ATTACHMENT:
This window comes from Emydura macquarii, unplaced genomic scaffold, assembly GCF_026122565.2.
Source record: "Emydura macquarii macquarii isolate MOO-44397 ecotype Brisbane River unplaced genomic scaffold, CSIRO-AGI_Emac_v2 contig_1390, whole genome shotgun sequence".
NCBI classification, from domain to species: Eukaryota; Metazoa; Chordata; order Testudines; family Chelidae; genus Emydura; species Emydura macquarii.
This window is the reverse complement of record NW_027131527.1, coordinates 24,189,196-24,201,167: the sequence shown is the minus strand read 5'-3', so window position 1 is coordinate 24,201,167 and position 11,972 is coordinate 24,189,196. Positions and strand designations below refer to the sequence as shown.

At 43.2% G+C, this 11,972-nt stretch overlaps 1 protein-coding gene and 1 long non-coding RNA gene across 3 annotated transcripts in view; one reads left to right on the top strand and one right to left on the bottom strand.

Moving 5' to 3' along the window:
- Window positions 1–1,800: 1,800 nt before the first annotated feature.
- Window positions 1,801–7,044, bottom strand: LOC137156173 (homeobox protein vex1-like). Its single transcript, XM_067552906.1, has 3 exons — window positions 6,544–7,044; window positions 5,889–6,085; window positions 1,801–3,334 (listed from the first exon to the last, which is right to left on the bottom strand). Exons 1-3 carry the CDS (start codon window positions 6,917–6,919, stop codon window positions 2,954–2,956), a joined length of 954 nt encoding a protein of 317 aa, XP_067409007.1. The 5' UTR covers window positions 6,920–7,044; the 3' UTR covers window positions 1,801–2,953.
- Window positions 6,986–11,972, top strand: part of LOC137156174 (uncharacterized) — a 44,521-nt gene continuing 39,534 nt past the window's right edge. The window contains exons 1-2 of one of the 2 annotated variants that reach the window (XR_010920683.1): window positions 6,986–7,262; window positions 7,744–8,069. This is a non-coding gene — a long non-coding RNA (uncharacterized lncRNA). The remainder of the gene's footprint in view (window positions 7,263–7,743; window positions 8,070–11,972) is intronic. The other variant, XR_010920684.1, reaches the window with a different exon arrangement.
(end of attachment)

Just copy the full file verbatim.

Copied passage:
This window comes from Emydura macquarii, unplaced genomic scaffold, assembly GCF_026122565.2.
Source record: "Emydura macquarii macquarii isolate MOO-44397 ecotype Brisbane River unplaced genomic scaffold, CSIRO-AGI_Emac_v2 contig_1390, whole genome shotgun sequence".
NCBI classification, from domain to species: Eukaryota; Metazoa; Chordata; order Testudines; family Chelidae; genus Emydura; species Emydura macquarii.
This window is the reverse complement of record NW_027131527.1, coordinates 24,189,196-24,201,167: the sequence shown is the minus strand read 5'-3', so window position 1 is coordinate 24,201,167 and position 11,972 is coordinate 24,189,196. Positions and strand designations below refer to the sequence as shown.

At 43.2% G+C, this 11,972-nt stretch overlaps 1 protein-coding gene and 1 long non-coding RNA gene across 3 annotated transcripts in view; one reads left to right on the top strand and one right to left on the bottom strand.

Moving 5' to 3' along the window:
- Window positions 1–1,800: 1,800 nt before the first annotated feature.
- Window positions 1,801–7,044, bottom strand: LOC137156173 (homeobox protein vex1-like). Its single transcript, XM_067552906.1, has 3 exons — window positions 6,544–7,044; window positions 5,889–6,085; window positions 1,801–3,334 (listed from the first exon to the last, which is right to left on the bottom strand). Exons 1-3 carry the CDS (start codon window positions 6,917–6,919, stop codon window positions 2,954–2,956), a joined length of 954 nt encoding a protein of 317 aa, XP_067409007.1. The 5' UTR covers window positions 6,920–7,044; the 3' UTR covers window positions 1,801–2,953.
- Window positions 6,986–11,972, top strand: part of LOC137156174 (uncharacterized) — a 44,521-nt gene continuing 39,534 nt past the window's right edge. The window contains exons 1-2 of one of the 2 annotated variants that reach the window (XR_010920683.1): window positions 6,986–7,262; window positions 7,744–8,069. This is a non-coding gene — a long non-coding RNA (uncharacterized lncRNA). The remainder of the gene's footprint in view (window positions 7,263–7,743; window positions 8,070–11,972) is intronic. The other variant, XR_010920684.1, reaches the window with a different exon arrangement.